In his report, Dimitrov condemned “national nihilism” whereby communists cut themselves off from the people by belittling patriotic sentiments and ignoring national achievements. The RCP argued that the deviation of “national nihilism” did not exist, but served as an excuse for the Comintern to embrace reformism by denigrating previous commitments to proletarian internationalism: “When all is said and done “national nihilism” is a straw man; the real danger has historically been shown to be falling into siding with one’s own bourgeoisie, especially when war approaches. In the imperialist countries, the banner of the nation can lead you there and nowhere else, no matter if, on the surface, this flag is raised in competition with the imperialists.”74 For the RCP, the turn to patriotism in imperialist countries meant tailing liberals and forsaking internationalism.

In the United States, the RCP concluded that Browder’s slogan of “Communism is 20th Century Americanism” proved that the CPUSA had “completely taken up the program and outlook of bourgeois democracy.”75 This patriotic line was entwined with a number of rightist and anti-Leninist turns within the CPUSA that included the following: indifference to black liberation; support for American imperialism during the Second World War; a capitulation to the Democratic Party and liberalism; curtailing labor militancy in the interests of the union bureaucracy; and downgrading of any vision for socialism that involved revolution. The RCP correctly observed that the CPUSA’s defense of the stars and stripes effectively marked the death of the party as a revolutionary organization: “Such a stand may be American and definitely is bourgeois, but for a communist it is a thoroughly counter-revolutionary one, especially here in the imperialist USA in this, the era of proletarian revolution.”76

While RCP forcefully rejected many of the policies associated with the popular front, their approach was not particularly new or original. Going back to the 1930s, one need only read oppositional Marxists who exposed the CPUSA’s counterrevolutionary behavior. During the 1960s, segments of the New Left along with the Black Panthers and Students for a Democratic Society offered their own challenges to the “respectable” legacy that saturated the Old Left. Yet the biggest failing of the RCP’s approach was what they left unsaid. While Dimitrov and the Comintern were denounced for the popular front, Stalin was not indicted.


While the RCP continued to uphold the Soviet Union under Stalin, they did deepen some of their criticisms. In 1984, during a debate over whether the Soviet Union was socialist or social-imperialist between Raymond Lotta and Albert Szymanski, new criticisms of Stalinism were advanced. For example, Lotta criticized the adoption of Taylorism by both Lenin and Stalin. He said that Stalin was motivated by the idea of a “fortress socialism” where socialism was identified with developing the productive forces in order to overtake the advanced capitalist countries. Lotta observed that this idea of socialism meant that “mass mobilization and revolutionary politics were subordinated to that approach and that orientation.”77 He concluded that “Stalin was actually attempting to secure socialism, but the means and methods used to do that actually had the effect of disarming large sections of the masses.” Implicit in Lotta’s remarks is a much more critical view of the Stakhanovite movement than was found in Red Papers 7.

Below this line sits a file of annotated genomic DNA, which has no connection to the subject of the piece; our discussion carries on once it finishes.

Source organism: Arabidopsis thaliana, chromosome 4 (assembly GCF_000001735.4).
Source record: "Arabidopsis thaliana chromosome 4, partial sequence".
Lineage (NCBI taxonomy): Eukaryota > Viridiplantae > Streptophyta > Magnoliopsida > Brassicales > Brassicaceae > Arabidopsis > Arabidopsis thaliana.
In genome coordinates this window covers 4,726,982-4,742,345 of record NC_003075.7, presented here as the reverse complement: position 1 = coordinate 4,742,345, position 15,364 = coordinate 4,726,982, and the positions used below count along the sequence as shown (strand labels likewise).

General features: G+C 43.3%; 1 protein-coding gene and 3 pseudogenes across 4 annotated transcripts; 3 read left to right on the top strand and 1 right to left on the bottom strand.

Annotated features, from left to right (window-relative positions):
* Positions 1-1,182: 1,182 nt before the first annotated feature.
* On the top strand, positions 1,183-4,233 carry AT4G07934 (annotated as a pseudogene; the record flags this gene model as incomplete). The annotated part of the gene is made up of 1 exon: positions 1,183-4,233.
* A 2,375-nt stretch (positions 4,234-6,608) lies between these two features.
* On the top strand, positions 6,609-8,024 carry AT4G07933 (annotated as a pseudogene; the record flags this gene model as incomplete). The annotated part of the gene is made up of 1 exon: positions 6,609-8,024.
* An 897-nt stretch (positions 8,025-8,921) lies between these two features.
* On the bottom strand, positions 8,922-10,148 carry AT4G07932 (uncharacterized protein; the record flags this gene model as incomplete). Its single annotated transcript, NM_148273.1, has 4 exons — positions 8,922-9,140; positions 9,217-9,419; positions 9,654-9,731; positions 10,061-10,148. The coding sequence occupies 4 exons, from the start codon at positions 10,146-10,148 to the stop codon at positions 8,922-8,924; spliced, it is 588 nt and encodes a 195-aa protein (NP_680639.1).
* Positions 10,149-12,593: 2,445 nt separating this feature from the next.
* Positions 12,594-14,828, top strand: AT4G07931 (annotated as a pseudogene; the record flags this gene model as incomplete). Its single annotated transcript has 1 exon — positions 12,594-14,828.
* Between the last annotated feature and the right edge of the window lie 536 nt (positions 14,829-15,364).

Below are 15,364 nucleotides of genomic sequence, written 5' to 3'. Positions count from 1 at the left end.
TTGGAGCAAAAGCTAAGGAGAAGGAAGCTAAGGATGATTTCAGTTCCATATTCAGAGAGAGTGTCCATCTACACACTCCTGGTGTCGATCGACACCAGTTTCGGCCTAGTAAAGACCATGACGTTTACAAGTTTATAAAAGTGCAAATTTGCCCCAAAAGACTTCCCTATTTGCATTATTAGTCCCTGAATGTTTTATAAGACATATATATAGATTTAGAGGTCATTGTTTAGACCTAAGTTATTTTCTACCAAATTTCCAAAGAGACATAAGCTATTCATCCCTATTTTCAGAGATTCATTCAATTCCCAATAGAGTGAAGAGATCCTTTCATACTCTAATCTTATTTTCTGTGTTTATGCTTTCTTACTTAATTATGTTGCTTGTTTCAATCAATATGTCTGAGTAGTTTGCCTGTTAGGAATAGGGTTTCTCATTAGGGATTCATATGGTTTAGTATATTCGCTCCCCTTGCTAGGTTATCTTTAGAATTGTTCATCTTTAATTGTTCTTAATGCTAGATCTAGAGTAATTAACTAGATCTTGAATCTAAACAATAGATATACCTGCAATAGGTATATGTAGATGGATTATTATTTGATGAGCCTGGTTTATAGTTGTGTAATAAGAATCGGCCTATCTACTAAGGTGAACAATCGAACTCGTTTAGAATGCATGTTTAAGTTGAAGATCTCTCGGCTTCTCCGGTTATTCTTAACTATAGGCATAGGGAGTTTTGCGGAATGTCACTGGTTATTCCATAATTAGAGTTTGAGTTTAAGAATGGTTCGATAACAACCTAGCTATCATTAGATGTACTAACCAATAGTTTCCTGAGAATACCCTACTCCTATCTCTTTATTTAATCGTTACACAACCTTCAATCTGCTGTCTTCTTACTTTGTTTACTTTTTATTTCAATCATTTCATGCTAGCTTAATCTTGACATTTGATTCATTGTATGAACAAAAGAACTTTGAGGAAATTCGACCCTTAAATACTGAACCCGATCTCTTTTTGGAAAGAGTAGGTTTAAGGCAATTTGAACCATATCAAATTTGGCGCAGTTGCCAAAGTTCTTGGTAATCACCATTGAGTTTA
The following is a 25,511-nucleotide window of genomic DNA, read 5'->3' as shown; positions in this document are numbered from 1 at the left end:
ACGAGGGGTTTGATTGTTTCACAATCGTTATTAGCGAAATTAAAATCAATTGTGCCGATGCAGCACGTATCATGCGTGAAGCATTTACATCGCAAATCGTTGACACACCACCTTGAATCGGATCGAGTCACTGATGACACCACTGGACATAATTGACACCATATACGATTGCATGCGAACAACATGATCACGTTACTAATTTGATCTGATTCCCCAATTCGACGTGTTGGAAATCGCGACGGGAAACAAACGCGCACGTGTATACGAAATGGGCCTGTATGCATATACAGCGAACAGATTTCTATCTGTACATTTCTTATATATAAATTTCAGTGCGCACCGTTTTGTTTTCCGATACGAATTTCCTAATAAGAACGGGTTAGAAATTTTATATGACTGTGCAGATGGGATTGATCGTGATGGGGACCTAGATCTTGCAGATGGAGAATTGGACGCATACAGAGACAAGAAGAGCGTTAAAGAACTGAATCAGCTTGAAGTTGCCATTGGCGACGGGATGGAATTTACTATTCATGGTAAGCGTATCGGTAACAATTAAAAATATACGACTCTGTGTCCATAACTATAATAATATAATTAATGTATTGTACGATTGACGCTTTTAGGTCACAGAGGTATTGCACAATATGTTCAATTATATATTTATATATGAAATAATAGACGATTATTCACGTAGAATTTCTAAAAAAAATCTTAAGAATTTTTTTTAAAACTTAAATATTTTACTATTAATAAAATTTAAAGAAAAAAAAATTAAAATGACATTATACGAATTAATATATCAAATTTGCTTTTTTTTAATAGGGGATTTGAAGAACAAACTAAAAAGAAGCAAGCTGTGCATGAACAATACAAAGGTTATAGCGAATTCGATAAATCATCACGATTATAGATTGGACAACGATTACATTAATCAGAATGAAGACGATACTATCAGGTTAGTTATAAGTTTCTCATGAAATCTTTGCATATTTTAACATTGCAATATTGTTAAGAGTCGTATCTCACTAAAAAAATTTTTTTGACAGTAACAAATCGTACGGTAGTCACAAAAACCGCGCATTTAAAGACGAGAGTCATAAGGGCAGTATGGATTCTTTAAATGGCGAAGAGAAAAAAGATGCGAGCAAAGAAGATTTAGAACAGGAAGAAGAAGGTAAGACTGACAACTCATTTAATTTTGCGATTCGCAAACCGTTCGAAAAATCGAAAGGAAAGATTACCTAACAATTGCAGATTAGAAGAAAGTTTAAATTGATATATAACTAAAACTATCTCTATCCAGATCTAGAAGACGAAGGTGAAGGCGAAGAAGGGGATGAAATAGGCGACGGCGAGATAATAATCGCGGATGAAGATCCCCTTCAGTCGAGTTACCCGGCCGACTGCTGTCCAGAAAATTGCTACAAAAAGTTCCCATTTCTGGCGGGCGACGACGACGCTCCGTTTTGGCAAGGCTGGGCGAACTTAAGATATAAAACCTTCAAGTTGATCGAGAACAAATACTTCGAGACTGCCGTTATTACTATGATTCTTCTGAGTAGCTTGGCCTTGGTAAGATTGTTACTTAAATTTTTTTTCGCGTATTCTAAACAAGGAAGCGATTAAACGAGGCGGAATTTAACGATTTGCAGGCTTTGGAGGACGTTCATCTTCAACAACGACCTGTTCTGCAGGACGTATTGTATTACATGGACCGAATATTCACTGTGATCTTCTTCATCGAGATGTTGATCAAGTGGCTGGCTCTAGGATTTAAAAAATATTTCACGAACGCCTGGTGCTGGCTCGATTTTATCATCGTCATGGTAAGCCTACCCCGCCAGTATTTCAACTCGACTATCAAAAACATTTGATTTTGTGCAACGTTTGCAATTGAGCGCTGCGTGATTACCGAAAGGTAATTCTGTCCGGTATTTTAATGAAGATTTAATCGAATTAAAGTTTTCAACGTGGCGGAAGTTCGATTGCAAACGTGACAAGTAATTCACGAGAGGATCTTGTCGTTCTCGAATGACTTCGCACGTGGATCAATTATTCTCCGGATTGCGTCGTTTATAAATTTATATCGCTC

In his introduction to The Shanghai Textbook, Lotta argued that Mao broke with Stalin on the primacy of productive forces in constructing socialism:

The mere increase in productive forces (economic development) will not in and of itself eliminate exploitative relations and other oppressive social and ideological relations (like patriarchy). There is, Mao emphasized, a dialectical relationship between economic development and ongoing and deep-going social and ideological transformation: “if a socialist society does not promote socially collectivistic aims, then what of socialism remains.” The key issue confronting socialist society, and what determines its overall character, is the road on which it is traveling.78

Yet the RCP’s overall approach to Soviet history was fearful. They were reluctant to hear anything that would overturn their received wisdom on Stalin. During the 1980s, Mike Ely planned to write a Maoist analysis of the Soviet Purges but was “shut down” by the party for pursuing the “wrong line.”79 After the Soviet archives were opened, the RCP refused to view any of the documents or reassess their views on the USSR. In fact, Avakian suggested that documents in the Soviet archives detailing crimes under Stalin were forgeries!80 As Ely said years later, the RCP’s understanding of Soviet history was

…focused heavily on the ideas, motives and ideological/philosophical shortcomings behind Stalin’s actions. (Is the problem with Stalin really that he suffered from mechanical thinking?) The overall assessment of real living revolutions (where classes collide, where people act, where consequences are measurable) is replaced by a schematic chronology of conflicts and ideologies at the very top of the state. Meanwhile, all the insights, methods and controversies of modern history-writing have gone unacknowledged and unexplored — however much some of us tried to raise or pursue them.81

VII. Aground

As we have seen, there were moments when the RCP appeared willing to debate and throw down the historical gauntlet. This did produce a few genuine works of insight. Yet why were these first steps by the RCP not taken any further?